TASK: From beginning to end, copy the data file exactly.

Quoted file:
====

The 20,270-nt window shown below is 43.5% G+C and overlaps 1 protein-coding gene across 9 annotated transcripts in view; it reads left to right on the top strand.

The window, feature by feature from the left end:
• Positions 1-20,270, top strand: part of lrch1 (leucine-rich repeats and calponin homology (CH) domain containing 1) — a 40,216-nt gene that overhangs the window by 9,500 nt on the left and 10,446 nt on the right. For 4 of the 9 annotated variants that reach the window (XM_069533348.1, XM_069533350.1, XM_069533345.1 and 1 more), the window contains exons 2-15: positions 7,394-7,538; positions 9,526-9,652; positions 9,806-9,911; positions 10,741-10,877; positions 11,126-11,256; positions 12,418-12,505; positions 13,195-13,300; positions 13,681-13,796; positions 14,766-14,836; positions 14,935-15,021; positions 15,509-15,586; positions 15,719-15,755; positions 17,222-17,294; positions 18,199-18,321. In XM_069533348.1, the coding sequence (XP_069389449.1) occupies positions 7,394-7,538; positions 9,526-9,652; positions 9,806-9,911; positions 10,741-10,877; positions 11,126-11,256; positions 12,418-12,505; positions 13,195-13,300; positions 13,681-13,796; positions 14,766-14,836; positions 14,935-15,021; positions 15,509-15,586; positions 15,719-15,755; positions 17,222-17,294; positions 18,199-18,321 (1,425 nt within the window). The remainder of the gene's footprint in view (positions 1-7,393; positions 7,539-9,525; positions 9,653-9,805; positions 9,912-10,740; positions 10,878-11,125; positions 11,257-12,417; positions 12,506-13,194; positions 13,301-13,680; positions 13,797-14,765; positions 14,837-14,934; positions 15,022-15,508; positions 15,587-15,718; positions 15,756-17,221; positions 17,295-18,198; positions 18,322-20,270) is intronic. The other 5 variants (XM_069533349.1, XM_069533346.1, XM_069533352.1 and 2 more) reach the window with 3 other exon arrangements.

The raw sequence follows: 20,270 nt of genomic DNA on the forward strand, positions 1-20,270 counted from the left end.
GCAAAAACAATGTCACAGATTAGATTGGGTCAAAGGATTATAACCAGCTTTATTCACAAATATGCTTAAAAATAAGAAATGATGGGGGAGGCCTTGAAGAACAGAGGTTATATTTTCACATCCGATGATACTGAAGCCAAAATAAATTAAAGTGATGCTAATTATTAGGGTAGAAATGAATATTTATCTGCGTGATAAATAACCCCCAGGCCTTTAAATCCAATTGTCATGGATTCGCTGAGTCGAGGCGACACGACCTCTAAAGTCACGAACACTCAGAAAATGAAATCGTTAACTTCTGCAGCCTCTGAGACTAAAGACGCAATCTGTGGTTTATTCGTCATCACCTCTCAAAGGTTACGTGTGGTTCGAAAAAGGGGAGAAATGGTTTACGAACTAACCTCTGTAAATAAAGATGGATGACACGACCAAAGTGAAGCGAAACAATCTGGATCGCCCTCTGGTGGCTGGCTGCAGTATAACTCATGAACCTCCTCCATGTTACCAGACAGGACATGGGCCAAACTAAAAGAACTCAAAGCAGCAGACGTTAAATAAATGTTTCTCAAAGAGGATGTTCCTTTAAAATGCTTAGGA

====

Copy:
The 20,270-nt window shown below is 43.5% G+C and overlaps 1 protein-coding gene across 9 annotated transcripts in view; it reads left to right on the top strand.

The window, feature by feature from the left end:
• Positions 1-20,270, top strand: part of lrch1 (leucine-rich repeats and calponin homology (CH) domain containing 1) — a 40,216-nt gene that overhangs the window by 9,500 nt on the left and 10,446 nt on the right. For 4 of the 9 annotated variants that reach the window (XM_069533348.1, XM_069533350.1, XM_069533345.1 and 1 more), the window contains exons 2-15: positions 7,394-7,538; positions 9,526-9,652; positions 9,806-9,911; positions 10,741-10,877; positions 11,126-11,256; positions 12,418-12,505; positions 13,195-13,300; positions 13,681-13,796; positions 14,766-14,836; positions 14,935-15,021; positions 15,509-15,586; positions 15,719-15,755; positions 17,222-17,294; positions 18,199-18,321. In XM_069533348.1, the coding sequence (XP_069389449.1) occupies positions 7,394-7,538; positions 9,526-9,652; positions 9,806-9,911; positions 10,741-10,877; positions 11,126-11,256; positions 12,418-12,505; positions 13,195-13,300; positions 13,681-13,796; positions 14,766-14,836; positions 14,935-15,021; positions 15,509-15,586; positions 15,719-15,755; positions 17,222-17,294; positions 18,199-18,321 (1,425 nt within the window). The remainder of the gene's footprint in view (positions 1-7,393; positions 7,539-9,525; positions 9,653-9,805; positions 9,912-10,740; positions 10,878-11,125; positions 11,257-12,417; positions 12,506-13,194; positions 13,301-13,680; positions 13,797-14,765; positions 14,837-14,934; positions 15,022-15,508; positions 15,587-15,718; positions 15,756-17,221; positions 17,295-18,198; positions 18,322-20,270) is intronic. The other 5 variants (XM_069533349.1, XM_069533346.1, XM_069533352.1 and 2 more) reach the window with 3 other exon arrangements.

The raw sequence follows: 20,270 nt of genomic DNA on the forward strand, positions 1-20,270 counted from the left end.
GCAAAAACAATGTCACAGATTAGATTGGGTCAAAGGATTATAACCAGCTTTATTCACAAATATGCTTAAAAATAAGAAATGATGGGGGAGGCCTTGAAGAACAGAGGTTATATTTTCACATCCGATGATACTGAAGCCAAAATAAATTAAAGTGATGCTAATTATTAGGGTAGAAATGAATATTTATCTGCGTGATAAATAACCCCCAGGCCTTTAAATCCAATTGTCATGGATTCGCTGAGTCGAGGCGACACGACCTCTAAAGTCACGAACACTCAGAAAATGAAATCGTTAACTTCTGCAGCCTCTGAGACTAAAGACGCAATCTGTGGTTTATTCGTCATCACCTCTCAAAGGTTACGTGTGGTTCGAAAAAGGGGAGAAATGGTTTACGAACTAACCTCTGTAAATAAAGATGGATGACACGACCAAAGTGAAGCGAAACAATCTGGATCGCCCTCTGGTGGCTGGCTGCAGTATAACTCATGAACCTCCTCCATGTTACCAGACAGGACATGGGCCAAACTAAAAGAACTCAAAGCAGCAGACGTTAAATAAATGTTTCTCAAAGAGGATGTTCCTTTAAAATGCTTAGGA